I will get back a few letters with the info that I want, many times for free.  Others will set a reasonable price.  I make copies of those positive replies to use when I have to write my second or third letter to the non-responders.

As an example of a statute the following is one record that you might want:

"35 ILCS 200/21-160 Annual tax judgment, sale, redemption, and forfeiture record

 Sec. 21-160. Annual tax judgment, sale, redemption, and forfeiture record.

The collector shall transcribe into a record prepared for that purpose, and
known as the annual tax judgment, sale, redemption and forfeiture record, the
list of delinquent properties. The record shall be made out in numerical order,
and contain all the information necessary to be recorded, at least 5 days before
the day on which application for judgment is to be made.

 The record shall set forth the name of the owner, if known; the description of
the property; the year or years for which the tax or, in counties with 3,000,000
or more inhabitants, the tax or special assessments is due; the valuation on
which the tax is extended; the amount of the consolidated and other taxes or
in counties with 3,000,000 or more inhabitants, the consolidated and other
taxes and special assessments; the costs; and the total amount of charges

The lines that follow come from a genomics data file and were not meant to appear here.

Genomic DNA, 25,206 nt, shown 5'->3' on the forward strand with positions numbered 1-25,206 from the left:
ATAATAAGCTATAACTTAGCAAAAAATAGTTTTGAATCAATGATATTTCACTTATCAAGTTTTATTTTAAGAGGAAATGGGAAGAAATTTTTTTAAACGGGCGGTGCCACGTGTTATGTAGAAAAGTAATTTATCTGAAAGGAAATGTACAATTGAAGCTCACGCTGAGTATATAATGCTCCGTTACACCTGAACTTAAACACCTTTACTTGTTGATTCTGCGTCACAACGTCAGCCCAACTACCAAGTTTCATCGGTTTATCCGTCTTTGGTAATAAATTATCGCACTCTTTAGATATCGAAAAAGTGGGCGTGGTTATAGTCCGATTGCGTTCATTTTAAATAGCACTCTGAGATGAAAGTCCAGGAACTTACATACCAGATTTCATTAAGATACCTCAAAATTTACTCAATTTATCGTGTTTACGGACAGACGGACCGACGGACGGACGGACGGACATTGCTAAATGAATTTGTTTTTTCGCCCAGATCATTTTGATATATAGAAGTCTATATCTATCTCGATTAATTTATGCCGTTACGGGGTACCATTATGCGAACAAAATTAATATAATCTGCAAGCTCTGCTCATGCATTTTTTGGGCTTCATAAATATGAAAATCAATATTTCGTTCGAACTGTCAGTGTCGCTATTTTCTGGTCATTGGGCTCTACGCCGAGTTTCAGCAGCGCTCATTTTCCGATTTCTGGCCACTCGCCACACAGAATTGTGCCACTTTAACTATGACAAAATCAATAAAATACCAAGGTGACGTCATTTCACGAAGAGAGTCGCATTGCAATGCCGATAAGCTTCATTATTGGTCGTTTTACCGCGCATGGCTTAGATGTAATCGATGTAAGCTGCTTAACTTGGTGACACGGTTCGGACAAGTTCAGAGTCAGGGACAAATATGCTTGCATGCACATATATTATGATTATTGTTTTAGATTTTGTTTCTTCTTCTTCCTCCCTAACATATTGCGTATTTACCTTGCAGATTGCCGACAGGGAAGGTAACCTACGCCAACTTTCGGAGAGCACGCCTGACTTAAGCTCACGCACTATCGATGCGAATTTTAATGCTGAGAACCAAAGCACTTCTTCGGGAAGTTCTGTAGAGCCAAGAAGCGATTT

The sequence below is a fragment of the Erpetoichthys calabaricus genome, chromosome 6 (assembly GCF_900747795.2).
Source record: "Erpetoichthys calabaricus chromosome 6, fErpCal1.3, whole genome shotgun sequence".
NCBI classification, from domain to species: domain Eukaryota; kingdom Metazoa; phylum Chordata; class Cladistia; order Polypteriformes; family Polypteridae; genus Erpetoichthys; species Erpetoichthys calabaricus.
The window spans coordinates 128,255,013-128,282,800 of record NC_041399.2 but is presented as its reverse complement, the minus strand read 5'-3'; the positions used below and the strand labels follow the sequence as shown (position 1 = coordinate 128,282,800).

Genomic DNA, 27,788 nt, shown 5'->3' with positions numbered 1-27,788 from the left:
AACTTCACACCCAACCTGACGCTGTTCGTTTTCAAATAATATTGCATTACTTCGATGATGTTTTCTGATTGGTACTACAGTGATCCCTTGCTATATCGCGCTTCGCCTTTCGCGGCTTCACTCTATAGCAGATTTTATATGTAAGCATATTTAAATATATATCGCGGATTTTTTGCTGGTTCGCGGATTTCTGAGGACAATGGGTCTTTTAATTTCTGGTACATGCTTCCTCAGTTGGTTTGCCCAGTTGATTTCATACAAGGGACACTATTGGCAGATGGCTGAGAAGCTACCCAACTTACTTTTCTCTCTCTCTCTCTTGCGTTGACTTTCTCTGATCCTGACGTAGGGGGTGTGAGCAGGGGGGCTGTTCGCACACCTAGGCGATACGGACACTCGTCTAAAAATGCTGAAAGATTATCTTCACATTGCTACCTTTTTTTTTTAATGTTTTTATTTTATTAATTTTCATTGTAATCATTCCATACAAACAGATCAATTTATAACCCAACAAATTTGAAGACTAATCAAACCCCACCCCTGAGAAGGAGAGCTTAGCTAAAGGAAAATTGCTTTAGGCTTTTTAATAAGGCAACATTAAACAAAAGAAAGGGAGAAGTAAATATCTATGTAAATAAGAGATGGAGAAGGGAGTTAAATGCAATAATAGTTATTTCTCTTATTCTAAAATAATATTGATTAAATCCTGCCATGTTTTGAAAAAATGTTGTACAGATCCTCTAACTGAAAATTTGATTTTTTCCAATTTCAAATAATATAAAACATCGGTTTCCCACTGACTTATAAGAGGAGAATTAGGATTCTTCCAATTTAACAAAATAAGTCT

against the property......."

The following is kept in the office of each county clerk:

"35 ILCS 200/21-252 Index of tax  sale records

 Sec. 21-252. Index of tax sale records. The county clerk may make an index
of tax-sale records. The index shall be kept in the county clerk's office as a
public record, open to inspection during office hours."

HERE IS THE PUBLIC RECORD STATUTES ENTITLING YOU TO COPIES OF THE RECORDS YOU WANT.
I suggest that you make a copy of this and attach it to your request for public information letter.

"§ 3. (a) Each public body shall make available to any person for inspection or copying all public records, except as otherwise provided in Section 7 of this Act.
     (b) Subject to the fee provisions of Section 6 of this Act, each public body shall promptly provide, to any person who submits a written request, a copy of any public record required to be disclosed by subsection (a) of this Section and shall certify such copy if so requested.

     (c) Each public body shall, promptly, either comply with or deny a written request for public records within 7 working days after its receipt. Denial shall be by letter as provided in Section 9 of this Act. Failure to respond to a written request within 7 working days after its receipt shall be considered a denial of the request.